Tuesday, 13 December 2011

Revelling in diversity

Another insightful returners moment…..I am out shopping with my friend Helen. First there is this amazing array of bread, covering about 30 feet of wall space and a central table stand. Wow, bread is a basic and yet here I am bemused by the multitude of forms, shapes, flavourings it is to be found in. Even compared to my local supermarket at home this is a wide range, compared to what was available in Rayagada it is incredible. Next, the vegetable aisle and I smile to myself when I see Mooli and Lau on display. I’d never see those at home. Here in London, with its mix of cultures and peoples even the supermarket aisles are labelled African, West Indian, Asian etc. Standing at the checkout I survey the people, the usual baskets piled high with produce, patiently waiting on the next available checkout operator. but such a range of peoples, a real mix of races, ethnicities, creeds, and cultures. I am conscious that I am trying to place where everyone’s or their forebearers has come from. A trip down Holloway Road and it is like entering a forgotten world of small shops and helpful shopkeepers – the fishmongers, the fruit and veg shop etc - the market looking more like something one sees elsewhere in the world as people try to buy and sell to make a living. I love it!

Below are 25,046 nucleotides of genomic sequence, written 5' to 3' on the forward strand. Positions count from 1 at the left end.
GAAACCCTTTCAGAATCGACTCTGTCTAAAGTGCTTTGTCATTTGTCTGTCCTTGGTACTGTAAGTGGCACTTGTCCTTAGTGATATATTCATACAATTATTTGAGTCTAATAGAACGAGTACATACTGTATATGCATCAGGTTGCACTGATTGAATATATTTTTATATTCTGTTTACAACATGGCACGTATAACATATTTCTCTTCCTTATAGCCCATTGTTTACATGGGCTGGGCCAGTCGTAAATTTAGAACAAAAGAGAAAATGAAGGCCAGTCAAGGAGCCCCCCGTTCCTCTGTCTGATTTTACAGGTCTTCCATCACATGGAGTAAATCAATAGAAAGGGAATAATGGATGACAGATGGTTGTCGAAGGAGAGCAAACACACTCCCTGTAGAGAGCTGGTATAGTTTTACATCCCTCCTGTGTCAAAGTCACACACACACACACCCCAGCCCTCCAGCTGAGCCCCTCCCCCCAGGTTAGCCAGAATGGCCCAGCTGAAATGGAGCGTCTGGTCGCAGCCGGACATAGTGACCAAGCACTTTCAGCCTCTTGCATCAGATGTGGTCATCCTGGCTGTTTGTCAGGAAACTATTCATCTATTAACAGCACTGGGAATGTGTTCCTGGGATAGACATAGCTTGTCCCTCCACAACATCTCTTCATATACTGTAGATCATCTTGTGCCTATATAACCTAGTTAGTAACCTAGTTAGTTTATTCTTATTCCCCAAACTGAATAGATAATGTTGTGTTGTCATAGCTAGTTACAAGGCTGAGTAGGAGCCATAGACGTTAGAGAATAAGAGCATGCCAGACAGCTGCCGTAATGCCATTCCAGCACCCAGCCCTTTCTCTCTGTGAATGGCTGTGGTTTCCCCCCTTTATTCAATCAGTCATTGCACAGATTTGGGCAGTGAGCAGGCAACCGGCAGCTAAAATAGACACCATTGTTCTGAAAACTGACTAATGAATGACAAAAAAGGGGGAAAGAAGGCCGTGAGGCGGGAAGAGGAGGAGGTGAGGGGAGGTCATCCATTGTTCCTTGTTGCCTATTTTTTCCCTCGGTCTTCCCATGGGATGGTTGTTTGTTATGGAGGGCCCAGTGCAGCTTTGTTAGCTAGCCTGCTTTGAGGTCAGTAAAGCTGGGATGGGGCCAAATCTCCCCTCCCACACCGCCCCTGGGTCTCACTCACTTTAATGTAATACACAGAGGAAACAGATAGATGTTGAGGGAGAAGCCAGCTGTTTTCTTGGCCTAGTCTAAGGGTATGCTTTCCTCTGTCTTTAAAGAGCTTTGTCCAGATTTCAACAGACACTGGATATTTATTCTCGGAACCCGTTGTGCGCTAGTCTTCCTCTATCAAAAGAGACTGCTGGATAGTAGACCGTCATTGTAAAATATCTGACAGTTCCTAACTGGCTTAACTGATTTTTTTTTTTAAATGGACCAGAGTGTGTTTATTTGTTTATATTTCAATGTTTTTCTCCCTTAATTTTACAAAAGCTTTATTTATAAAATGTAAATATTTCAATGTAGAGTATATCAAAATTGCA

Coincidently my online book group has just been reading a short story by Leila Aboulela entitled “Missing out” which gave rise to a discussion of the cultural hybridisation which occurs when people migrate, either through choice or not, as they inevitably begin to feel homesick on the one hand, home making on the other; as they begin to feel less part of one place and yet not fully part of the other place. It made me aware of how I am increasingly feeling, being a part of that every growing body of people with a sense of reduced belonging to one place and never a full sense of belonging to another, but with this comes a sense also that the whole is greater than the some of the parts and in a world where fear of other is on the increase I can but wish for more cultural hybridisation.  The scientist in me is reminded of the phrase “hybrid vigour” :) That aside diversity rocks!

3 comments:

  1. I keep imagining how this trip to the supermarket would be before your Indian Experience... probably very uneventful. But now, the horizon extended itself and everything has a different meaning...

    fascinating!

    inaier.blogspot.com

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  2. I have been the same since I returned, far more aware of the diversity of our communities and feeling an odd sense of joy when I see a broad mix of ethnicities and cultures. I'm also far more aware of the sense of "not belonging" or being different that many people may feel here in England than I before. And I'm still loving the wide choice of good foods, even 18 months after I return! Greed rules

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